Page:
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A Figurative Description of the Procedure of Divine Love

(In Bringing a Soul to the Point of Self–renunciation and Absolute Acquiescence)

'Twas my purpose, on a day,

To embark, and sail away.

As I climbed the vessel's side,

Love was sporting in the tide;

“Come,” he said, “ascend—make haste,

Launch into the boundless waste.”

Many mariners were there,

Having each his separate care;

They that rowed us held their eyes

Fixed upon the starry skies;

Others steered, or turned the sails,

To receive the shifting gales.

Love, with power divine supplied,

Suddenly my courage tried;

In a moment it was night,

Ship and skies were out of sight;

On the briny wave I lay,

Floating rushes all my stay.

Did I with resentment burn

At this unexpected turn?

Did I wish myself on shore,

Never to forsake it more?

No—“My soul,” I cried, “be still;

If I must be lost, I will.”

Next he hastened to convey

Both my frail supports away;

Seized my rushes; bade the waves

Yawn into a thousand graves:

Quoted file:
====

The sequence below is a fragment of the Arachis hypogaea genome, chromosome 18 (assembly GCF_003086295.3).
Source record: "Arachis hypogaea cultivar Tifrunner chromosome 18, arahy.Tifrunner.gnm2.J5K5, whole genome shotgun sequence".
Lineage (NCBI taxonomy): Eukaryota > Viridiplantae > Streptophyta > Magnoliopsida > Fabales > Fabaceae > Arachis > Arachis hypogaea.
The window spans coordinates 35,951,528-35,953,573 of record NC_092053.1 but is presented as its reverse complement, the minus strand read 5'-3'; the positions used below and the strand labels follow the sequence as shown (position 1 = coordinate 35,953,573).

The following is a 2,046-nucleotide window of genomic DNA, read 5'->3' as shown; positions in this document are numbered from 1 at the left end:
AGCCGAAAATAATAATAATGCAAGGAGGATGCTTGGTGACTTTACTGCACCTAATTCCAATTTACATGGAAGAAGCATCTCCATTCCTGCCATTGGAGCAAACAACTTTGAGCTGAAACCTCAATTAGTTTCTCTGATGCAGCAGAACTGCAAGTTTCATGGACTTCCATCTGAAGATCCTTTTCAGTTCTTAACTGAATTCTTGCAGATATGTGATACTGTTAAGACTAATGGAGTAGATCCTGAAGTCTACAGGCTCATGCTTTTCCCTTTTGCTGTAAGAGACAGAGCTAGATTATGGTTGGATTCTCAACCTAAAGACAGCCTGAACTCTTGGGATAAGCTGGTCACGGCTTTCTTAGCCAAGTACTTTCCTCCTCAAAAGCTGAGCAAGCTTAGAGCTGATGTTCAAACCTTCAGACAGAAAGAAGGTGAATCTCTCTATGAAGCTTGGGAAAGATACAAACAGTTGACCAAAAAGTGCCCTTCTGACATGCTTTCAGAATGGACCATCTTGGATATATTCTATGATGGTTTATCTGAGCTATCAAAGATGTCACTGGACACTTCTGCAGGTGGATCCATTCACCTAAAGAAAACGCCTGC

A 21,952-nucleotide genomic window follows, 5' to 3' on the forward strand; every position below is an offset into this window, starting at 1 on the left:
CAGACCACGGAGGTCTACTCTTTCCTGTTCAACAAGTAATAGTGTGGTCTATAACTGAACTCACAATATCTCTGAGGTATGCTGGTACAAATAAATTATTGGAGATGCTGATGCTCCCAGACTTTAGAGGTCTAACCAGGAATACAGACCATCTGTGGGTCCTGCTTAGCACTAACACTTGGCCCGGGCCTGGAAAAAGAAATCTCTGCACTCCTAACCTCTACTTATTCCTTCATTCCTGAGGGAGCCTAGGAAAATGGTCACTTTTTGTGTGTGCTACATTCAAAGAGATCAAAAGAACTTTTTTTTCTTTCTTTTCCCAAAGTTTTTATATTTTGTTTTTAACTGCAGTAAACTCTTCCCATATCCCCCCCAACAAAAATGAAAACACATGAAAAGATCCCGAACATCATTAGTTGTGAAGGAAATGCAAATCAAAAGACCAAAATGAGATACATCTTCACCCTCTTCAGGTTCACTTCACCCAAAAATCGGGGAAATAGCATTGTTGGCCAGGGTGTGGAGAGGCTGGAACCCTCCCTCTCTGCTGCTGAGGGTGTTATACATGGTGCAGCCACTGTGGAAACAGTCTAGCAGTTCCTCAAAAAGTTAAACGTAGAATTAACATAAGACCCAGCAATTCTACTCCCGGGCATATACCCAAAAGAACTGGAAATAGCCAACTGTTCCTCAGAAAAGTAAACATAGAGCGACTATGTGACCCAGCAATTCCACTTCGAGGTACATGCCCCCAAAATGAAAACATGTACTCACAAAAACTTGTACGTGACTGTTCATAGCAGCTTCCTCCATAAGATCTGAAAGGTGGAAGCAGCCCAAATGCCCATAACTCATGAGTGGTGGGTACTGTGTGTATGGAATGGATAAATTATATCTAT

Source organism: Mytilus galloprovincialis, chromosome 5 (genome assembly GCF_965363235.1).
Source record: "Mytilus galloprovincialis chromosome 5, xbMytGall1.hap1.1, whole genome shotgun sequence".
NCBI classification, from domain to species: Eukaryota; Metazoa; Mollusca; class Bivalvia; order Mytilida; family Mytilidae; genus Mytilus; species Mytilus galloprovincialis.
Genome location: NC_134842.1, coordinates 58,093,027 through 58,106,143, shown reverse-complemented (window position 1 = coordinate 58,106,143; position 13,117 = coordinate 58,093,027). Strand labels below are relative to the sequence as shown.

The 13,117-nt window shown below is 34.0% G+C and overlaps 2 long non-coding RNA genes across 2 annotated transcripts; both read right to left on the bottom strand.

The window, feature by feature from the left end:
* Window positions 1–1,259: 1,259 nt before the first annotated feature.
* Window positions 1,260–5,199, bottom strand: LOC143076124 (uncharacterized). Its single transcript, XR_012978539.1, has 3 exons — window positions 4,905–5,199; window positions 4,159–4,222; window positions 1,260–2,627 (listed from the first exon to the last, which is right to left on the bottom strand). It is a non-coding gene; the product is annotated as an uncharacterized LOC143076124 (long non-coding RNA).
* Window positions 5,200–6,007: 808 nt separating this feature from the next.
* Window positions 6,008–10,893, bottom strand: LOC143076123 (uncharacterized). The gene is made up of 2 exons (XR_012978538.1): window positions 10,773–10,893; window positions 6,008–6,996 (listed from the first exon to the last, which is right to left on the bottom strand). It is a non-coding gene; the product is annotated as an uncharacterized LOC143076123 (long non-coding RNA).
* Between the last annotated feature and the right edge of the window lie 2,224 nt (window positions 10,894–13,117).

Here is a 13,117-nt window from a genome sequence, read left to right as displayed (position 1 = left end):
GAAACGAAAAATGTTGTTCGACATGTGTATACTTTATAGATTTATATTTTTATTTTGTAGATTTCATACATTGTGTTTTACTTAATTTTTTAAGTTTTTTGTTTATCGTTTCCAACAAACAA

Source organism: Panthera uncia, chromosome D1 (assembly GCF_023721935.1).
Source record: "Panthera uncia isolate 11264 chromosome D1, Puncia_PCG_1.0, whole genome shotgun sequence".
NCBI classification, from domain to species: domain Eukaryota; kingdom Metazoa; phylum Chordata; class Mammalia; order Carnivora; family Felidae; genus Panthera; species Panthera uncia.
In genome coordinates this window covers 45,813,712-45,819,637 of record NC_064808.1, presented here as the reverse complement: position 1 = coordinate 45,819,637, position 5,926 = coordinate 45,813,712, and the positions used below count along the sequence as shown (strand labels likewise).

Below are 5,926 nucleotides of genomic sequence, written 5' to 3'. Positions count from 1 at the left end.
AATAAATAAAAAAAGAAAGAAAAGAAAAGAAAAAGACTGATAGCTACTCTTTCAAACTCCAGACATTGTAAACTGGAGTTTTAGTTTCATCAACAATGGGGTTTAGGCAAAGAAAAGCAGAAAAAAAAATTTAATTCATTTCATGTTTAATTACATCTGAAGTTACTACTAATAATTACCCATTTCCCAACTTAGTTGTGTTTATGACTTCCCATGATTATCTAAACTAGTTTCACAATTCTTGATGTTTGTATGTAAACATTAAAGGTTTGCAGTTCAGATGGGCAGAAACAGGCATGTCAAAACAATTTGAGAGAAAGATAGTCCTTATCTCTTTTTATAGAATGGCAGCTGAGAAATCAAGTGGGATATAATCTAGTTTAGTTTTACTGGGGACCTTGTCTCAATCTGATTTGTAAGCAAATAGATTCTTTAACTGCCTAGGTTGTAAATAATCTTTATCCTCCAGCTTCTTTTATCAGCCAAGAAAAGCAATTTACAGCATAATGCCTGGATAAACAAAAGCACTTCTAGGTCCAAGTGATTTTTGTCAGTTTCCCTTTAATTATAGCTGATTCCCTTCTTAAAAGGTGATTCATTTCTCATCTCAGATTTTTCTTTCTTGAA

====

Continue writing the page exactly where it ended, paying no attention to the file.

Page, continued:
Down I went, and sunk as lead,

Ocean closing o'er my head.

Still, however, life was safe;

And I saw him turn and laugh:

“Friend,” he cried, “adieu! lie low,

While the wintry storms shall blow;

When the spring has calmed the main,

You shall rise and float again.”

Soon I saw him, with dismay,

Spread his plumes, and soar away;

Now I mark his rapid flight;

Now he leaves my aching sight;

He is gone whom I adore,

'Tis in vain to seek him more.

How I trembled then and feared,

When my love had disappeared!

“Wilt thou leave me thus,” I cried,

“Whelmed beneath the rolling tide?”

Vain attempt to reach his ear!

Love was gone, and would not hear.

Ah! return, and love me still;

See me subject to thy will;

Frown with wrath, or smile with grace,

Only let me see thy face!

Evil I have none to fear,

All is good, if thou art near.

Yet he leaves me—cruel fate!

Leaves me in my lost estate—

Have I sinned? Oh, say wherein;

Tell me, and forgive my sin!

King, and Lord, whom I adore,

Shall I see thy face no more?

Be not angry; I resign,

Henceforth, all my will to thine:

I consent that thou depart,

Though thine absence breaks my heart;

Go then, and for ever too:

All is right that thou wilt do.

This was just what Love intended;

He was now no more offended;

Soon as I became a child,

Love returned to me and smiled:

Never strife shall more betide

'Twixt the bridegroom and his bride.

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